DAILY NEWS ANALYSIS
27 October, 2021
8 Min Read
“Why after PARIS net zero emission becomes the new buzz to solve the problem of climate change and sea level rise. Why? India should not sign it…”
Global Scenario: By the end of 2020 twenty countries and regions have adopted net-zero targets. This list only includes countries that adopted a net-zero target in law or another policy document. The Kingdom of Bhutan is already carbon-negative, i.e. absorbs more CO2 than it emits.
Indian Condition: India’s per capita CO2 emissions – at 1.8 tonnes per person in 2015 – are around a ninth of those in the USA and around a third of the global average of 4.8 tonnes per person.(India is the third-largest emitter of CO2, behind China and the USA)
Sectors that are the largest emitters:
“As the recent report of the Intergovernmental Panel on Climate Change made it clear, limiting the increase in the world’s average temperature from pre-industrial levels to those agreed in the Paris Agreement requires global cumulative emissions of carbon dioxide to be capped at the global carbon budget”
It is a truism that such a cap means that eventually, emissions must go to zero, or more precisely, net zero.
Is it POSSIBLE?
But reaching net zero by itself is irrelevant to forestalling dangerous warming. This is no more rocket science than saying that the promise of when you will turn off the tap does not guarantee that you will draw only a specified quantity of water.
“The target is dead-on-arrival”
What India must do?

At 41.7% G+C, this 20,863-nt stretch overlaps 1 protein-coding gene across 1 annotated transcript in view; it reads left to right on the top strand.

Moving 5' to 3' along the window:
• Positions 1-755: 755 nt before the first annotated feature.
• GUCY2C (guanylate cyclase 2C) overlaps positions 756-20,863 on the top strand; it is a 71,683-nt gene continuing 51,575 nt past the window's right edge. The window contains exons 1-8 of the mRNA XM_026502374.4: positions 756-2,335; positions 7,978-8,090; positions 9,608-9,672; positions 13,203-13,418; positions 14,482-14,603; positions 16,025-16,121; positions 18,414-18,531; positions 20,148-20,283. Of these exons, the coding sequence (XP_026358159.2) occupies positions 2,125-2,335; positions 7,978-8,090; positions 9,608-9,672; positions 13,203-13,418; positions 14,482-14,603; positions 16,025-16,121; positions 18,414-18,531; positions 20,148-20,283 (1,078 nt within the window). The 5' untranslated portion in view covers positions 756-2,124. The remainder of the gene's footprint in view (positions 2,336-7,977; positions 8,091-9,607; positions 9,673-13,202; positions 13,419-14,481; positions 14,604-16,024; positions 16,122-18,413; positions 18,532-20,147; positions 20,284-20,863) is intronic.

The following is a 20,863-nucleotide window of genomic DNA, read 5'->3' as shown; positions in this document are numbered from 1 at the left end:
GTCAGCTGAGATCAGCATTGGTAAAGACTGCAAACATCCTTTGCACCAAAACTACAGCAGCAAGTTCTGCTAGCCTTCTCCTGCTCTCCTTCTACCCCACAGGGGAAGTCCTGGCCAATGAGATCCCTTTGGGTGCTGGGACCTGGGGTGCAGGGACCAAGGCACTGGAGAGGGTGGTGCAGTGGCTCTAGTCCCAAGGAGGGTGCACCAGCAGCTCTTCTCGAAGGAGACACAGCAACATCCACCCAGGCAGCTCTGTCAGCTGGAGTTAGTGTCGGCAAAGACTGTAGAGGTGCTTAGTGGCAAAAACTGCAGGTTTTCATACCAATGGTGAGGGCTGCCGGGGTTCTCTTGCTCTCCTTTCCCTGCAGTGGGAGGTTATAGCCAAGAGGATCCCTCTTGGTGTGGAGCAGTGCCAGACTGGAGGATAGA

India, in enlightened self-interest, must now stake its claim to a fair share of the global carbon budget.
All of these will require at least the limited fossil fuel resources made available through a fair share of the carbon budget.
Net zero well before 2050: Developed countries and China, on the other hand, if they are serious about the Paris Agreement targets, must reach net zero well before 2050. For a target of 2°C, there is more room for the rest of the world, since the cumulative emission limit for it, with the same even odds, is 1,350 billion tonnes of carbon dioxide.
However, without restriction of their future cumulative emissions by the big emitters, to their fair share of the global carbon budget, and the corresponding temperature target that they correspond to made clear, India cannot sign on to net zero.
Even if India were to enhance its short-term Nationally Determined Contributions under the Paris Agreement in some fashion, unnecessary as of now, it should do so while staking a claim to its share of the global commons. This will ensure that its efforts will not further enable the free-riding of the developed world and protect its access to this strategic resource, vital to India’s industrial and developmental future.
Source: The Hindu
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